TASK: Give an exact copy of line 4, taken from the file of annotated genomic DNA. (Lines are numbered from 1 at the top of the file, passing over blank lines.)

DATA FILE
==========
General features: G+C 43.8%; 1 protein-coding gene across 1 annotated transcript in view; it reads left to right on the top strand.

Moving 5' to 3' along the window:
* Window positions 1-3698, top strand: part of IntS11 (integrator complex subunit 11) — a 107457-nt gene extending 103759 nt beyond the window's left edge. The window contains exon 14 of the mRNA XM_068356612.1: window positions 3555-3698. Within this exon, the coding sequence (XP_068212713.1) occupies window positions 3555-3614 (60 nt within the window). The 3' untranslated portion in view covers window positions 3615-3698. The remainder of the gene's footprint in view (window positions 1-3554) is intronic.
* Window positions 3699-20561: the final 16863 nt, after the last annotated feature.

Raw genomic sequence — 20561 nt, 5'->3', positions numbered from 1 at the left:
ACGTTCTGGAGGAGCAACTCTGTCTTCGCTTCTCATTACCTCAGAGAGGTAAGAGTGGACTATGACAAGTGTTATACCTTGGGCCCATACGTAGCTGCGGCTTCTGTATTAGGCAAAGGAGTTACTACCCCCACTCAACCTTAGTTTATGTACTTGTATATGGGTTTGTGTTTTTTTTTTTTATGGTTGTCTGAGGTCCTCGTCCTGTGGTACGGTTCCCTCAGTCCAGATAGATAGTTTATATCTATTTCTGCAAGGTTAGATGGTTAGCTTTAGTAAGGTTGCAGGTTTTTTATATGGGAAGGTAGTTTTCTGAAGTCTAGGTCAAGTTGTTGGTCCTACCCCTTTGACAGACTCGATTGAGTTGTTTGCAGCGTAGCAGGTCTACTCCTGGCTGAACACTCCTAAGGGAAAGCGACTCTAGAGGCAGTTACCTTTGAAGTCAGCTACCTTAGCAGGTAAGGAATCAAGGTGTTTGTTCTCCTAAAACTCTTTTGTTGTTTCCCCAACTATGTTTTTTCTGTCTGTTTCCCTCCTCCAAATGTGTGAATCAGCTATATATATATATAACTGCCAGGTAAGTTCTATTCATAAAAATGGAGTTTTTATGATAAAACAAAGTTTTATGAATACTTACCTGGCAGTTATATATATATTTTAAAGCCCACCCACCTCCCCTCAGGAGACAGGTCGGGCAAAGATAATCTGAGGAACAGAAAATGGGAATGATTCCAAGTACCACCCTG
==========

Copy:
* Window positions 3699-20561: the final 16863 nt, after the last annotated feature.